April 17 Biweekly Strategy Webinar Q&A

Below please find subscribers’ Q&A for the Mad Hedge Fund Trader April 17 Global Strategy Webinar with my guest and co-host Bill Davis of the Mad Day Trader. Keep those questions coming!

Q: What will the market do after the Muller report is out?

A: Absolutely nothing—this has been a total nonmarket event from the very beginning. Even if Trump gets impeached, Pence will continue with the same kinds of policies.

Q: If we are so close to the peak, when do we go short?

A: It’s simple: markets can remain irrational longer than you can remain liquid. Those shorts are expensive. As long as global excess liquidity continues pouring into the U.S., you’ll not want to short anything. I think what we’ll see is a market that slowly grinds upward until it’s extremely overbought.

Q: China (FXI) is showing some economic strength. Will this last?

A: Probably, yes. China was first to stimulate their economy and to stimulate it the most. The delayed effect is kicking in now. If we do get a resolution of the trade war, you want to buy China, not the U.S.

Q: Are commodities expected to be strong?

A: Yes, China stimulating their economy and they are the world’s largest consumer commodities.

Q: When is the ProShares Short Russell 2000 ETF (RWM) actionable?

A: Probably very soon. You really do see the double top forming in the Russell 2000 (IWM), and if we don’t get any movement in the next day or two, it will also start to roll over. The Russell 2000 is the canary in the coal mine for the main market. Even if the main market continues to grind up on small volume the (IWM) will go nowhere.

Q: Why do you recommend buying the iPath Series B S&P 500 VIX Short Term Futures ETN (VXXB) instead of the Volatility Index (VIX)?

A: The VIX doesn’t have an actual ETF behind it, so you have to buy either options on the futures or a derivative ETF. The (VXXB), which has recently been renamed, is an actual ETF which does have a huge amount of time decay built into it, so it’s easier for people to trade. You don’t need an option for futures qualification on your brokerage account to buy the (VXXB) which most people don’t have—it’s just a straight ETF.

Q: So much of the market cap is based on revenues outside the U.S., or GDP making things look more expensive than they actually are. What are your thoughts on this?

A: That is true; the U.S. GDP is somewhat out of date and we as stock traders don’t buy the GDP, we buy individual stocks. Mad Hedge Fund Trader in particular only focuses on the 5% or so—stocks that are absolutely leading the market—and the rest of the 95% is absolutely irrelevant. That 95% is what makes up most of the GDP. A lot of people have actually been caught in the GDP trap this year, expecting a terrible GDP number in Q1 and staying out of the market because of that when, in fact, their individual stocks have been going up 50%. So, that’s something to be careful of.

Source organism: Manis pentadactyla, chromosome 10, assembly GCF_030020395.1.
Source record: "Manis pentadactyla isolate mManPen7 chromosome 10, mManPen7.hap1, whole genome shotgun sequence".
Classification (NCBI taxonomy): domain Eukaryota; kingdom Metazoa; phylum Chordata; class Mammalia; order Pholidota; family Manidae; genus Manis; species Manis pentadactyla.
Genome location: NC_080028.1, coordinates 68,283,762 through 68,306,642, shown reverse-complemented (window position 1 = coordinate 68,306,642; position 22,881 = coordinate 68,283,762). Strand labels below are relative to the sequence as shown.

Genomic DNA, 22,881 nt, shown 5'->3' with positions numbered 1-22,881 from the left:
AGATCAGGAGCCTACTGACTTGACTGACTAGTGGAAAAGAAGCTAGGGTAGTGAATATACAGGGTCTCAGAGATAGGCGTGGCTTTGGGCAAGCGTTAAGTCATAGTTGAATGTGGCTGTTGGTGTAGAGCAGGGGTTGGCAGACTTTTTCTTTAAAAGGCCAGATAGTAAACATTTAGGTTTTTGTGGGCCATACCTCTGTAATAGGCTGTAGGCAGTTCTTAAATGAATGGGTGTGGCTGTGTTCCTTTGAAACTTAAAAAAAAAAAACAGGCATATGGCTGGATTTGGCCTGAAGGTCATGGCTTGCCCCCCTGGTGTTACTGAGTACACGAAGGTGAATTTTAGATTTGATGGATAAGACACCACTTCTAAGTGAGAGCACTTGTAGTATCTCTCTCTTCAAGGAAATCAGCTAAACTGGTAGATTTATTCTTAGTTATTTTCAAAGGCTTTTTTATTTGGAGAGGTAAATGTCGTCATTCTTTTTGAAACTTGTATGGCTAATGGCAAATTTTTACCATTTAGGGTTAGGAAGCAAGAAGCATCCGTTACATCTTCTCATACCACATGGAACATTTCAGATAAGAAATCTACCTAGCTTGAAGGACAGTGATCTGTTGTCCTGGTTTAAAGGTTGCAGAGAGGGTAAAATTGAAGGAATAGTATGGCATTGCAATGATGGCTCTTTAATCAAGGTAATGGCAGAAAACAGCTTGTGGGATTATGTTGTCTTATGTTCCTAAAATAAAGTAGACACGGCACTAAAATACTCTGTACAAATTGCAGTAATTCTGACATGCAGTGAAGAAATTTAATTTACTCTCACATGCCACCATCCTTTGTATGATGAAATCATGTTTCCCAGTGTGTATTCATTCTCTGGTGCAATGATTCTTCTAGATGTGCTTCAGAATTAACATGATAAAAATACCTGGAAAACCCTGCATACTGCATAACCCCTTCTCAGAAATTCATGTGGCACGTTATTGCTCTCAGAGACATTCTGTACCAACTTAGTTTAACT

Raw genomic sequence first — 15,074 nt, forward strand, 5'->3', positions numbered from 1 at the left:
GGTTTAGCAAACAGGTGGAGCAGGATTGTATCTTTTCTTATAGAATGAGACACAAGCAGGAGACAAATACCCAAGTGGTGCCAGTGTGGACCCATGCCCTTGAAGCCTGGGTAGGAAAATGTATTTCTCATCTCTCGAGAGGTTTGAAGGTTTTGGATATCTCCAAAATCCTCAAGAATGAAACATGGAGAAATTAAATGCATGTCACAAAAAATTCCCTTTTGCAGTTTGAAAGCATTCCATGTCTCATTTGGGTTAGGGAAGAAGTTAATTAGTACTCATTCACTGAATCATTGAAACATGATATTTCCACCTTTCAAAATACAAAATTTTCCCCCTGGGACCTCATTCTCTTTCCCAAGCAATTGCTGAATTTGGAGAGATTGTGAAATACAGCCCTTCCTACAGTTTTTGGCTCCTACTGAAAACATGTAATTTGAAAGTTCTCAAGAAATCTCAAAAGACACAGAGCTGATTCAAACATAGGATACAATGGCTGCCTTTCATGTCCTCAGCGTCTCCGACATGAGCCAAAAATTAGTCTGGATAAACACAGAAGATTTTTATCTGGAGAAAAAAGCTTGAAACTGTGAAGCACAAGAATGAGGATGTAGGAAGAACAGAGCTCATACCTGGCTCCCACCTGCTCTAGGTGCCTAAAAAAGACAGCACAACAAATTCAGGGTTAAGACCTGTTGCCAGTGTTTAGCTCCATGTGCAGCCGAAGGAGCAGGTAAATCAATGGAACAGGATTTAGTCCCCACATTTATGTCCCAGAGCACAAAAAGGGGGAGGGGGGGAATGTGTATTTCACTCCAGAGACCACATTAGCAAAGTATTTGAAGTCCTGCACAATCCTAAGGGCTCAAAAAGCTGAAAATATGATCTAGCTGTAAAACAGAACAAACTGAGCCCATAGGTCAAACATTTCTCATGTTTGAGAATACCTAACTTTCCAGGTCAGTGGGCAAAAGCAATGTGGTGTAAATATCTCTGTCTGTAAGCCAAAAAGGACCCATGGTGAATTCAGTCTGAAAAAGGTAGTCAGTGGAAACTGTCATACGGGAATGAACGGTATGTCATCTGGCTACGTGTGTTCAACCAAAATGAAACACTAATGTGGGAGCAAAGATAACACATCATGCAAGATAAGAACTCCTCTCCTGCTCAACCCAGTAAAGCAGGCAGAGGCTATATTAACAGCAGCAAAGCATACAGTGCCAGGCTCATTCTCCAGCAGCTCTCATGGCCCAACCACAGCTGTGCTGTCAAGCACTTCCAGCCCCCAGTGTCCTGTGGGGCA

Q: Is it time to jump into Qualcomm (QCOM)?

A: Probably, yes, on the dip. It’s already had a nice 46% pop so it’s a little late now. The battle with Apple (AAPL) was overhanging that stock for years.

Q: Will Trump next slap tariffs on German autos and what will that do to American shares? Should I buy General Motors (GM)?

A: Absolutely not; if we do slap tariffs on German autos, Europe will retaliate against every U.S. carmaker and that would be disastrous for us. We already know that trade wars are bad news for stocks. Industry-specific trade wars are pure poison. So, you don’t want to buy the U.S. car industry on a European trade war. In fact, you don’t want to buy anything. The European trade war might be the cause of the summer correction. Destroying the economies of your largest customers is always bad for business.

Q: How much debt can the global economy keep taking on before a crash?

A: Apparently, it’s a lot more with interest rates at these ridiculously low levels. We’re in uncharted territory now. We really don’t know how much more it can take, but we know it’s more because interest rates are so low. With every new borrowing, the global economy is making itself increasingly sensitive to any interest rate increases. This is a policy you should enact only at bear market bottoms, not bull market tops. It is borrowing economic growth from futures year which we may not have.

Q: Is the worst over for Tesla (TSLA) or do you think car sales will get worse?

A: I think car sales will get better, but it may take several months to see the actual production numbers. In the meantime, the burden of proof is on Tesla. Any other surprises on that stock could see us break to a new 2 year low—that’s why I don’t want to touch it. They’ve lately been adopting policies that one normally associates with imminent recessions, like closing most of their store and getting rid of customer support staff.

Q: Is 2019 a “sell in May and go away” type year?

A: It’s really looking like a great “Sell in May” is setting up. What’s helping is that we’ve gone up in a straight line practically every day this year. Also, in the first 4 months of the year, your allocations for equities are done. We have about 6 months of dead territory to cover from May onward— narrow trading ranges or severe drops. That, by the way, is also the perfect environment for deep-in-the-money put spreads, which we plan to be setting up soon.

Q: Is it time to buy Freeport McMoRan (FCX) in to play both oil and copper?